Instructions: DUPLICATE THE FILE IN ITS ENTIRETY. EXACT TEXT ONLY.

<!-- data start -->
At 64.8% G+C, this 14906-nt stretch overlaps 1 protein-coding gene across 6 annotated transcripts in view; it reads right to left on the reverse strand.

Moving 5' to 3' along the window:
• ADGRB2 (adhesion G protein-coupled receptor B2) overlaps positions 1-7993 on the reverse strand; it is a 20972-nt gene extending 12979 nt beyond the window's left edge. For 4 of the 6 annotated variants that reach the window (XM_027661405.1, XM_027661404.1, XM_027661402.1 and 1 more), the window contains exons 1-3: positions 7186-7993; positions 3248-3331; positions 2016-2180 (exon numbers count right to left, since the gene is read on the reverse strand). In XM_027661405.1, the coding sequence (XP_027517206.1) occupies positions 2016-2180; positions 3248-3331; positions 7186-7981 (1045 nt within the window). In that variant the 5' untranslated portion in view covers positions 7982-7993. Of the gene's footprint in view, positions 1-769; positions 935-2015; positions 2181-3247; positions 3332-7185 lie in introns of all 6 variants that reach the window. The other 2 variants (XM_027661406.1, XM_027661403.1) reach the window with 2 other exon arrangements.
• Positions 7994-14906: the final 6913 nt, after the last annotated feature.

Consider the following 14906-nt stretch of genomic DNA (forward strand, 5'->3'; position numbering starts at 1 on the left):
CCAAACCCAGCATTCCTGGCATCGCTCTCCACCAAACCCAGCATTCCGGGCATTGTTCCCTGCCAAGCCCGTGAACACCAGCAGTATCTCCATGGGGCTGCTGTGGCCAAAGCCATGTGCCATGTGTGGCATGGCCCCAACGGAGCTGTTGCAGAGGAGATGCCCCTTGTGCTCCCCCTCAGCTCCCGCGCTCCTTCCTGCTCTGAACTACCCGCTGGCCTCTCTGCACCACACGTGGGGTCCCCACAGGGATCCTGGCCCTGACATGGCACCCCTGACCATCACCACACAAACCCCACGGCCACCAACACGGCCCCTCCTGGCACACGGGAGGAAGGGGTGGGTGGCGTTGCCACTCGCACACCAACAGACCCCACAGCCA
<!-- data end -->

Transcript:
At 64.8% G+C, this 14906-nt stretch overlaps 1 protein-coding gene across 6 annotated transcripts in view; it reads right to left on the reverse strand.

Moving 5' to 3' along the window:
• ADGRB2 (adhesion G protein-coupled receptor B2) overlaps positions 1-7993 on the reverse strand; it is a 20972-nt gene extending 12979 nt beyond the window's left edge. For 4 of the 6 annotated variants that reach the window (XM_027661405.1, XM_027661404.1, XM_027661402.1 and 1 more), the window contains exons 1-3: positions 7186-7993; positions 3248-3331; positions 2016-2180 (exon numbers count right to left, since the gene is read on the reverse strand). In XM_027661405.1, the coding sequence (XP_027517206.1) occupies positions 2016-2180; positions 3248-3331; positions 7186-7981 (1045 nt within the window). In that variant the 5' untranslated portion in view covers positions 7982-7993. Of the gene's footprint in view, positions 1-769; positions 935-2015; positions 2181-3247; positions 3332-7185 lie in introns of all 6 variants that reach the window. The other 2 variants (XM_027661406.1, XM_027661403.1) reach the window with 2 other exon arrangements.
• Positions 7994-14906: the final 6913 nt, after the last annotated feature.

Consider the following 14906-nt stretch of genomic DNA (forward strand, 5'->3'; position numbering starts at 1 on the left):
CCAAACCCAGCATTCCTGGCATCGCTCTCCACCAAACCCAGCATTCCGGGCATTGTTCCCTGCCAAGCCCGTGAACACCAGCAGTATCTCCATGGGGCTGCTGTGGCCAAAGCCATGTGCCATGTGTGGCATGGCCCCAACGGAGCTGTTGCAGAGGAGATGCCCCTTGTGCTCCCCCTCAGCTCCCGCGCTCCTTCCTGCTCTGAACTACCCGCTGGCCTCTCTGCACCACACGTGGGGTCCCCACAGGGATCCTGGCCCTGACATGGCACCCCTGACCATCACCACACAAACCCCACGGCCACCAACACGGCCCCTCCTGGCACACGGGAGGAAGGGGTGGGTGGCGTTGCCACTCGCACACCAACAGACCCCACAGCCA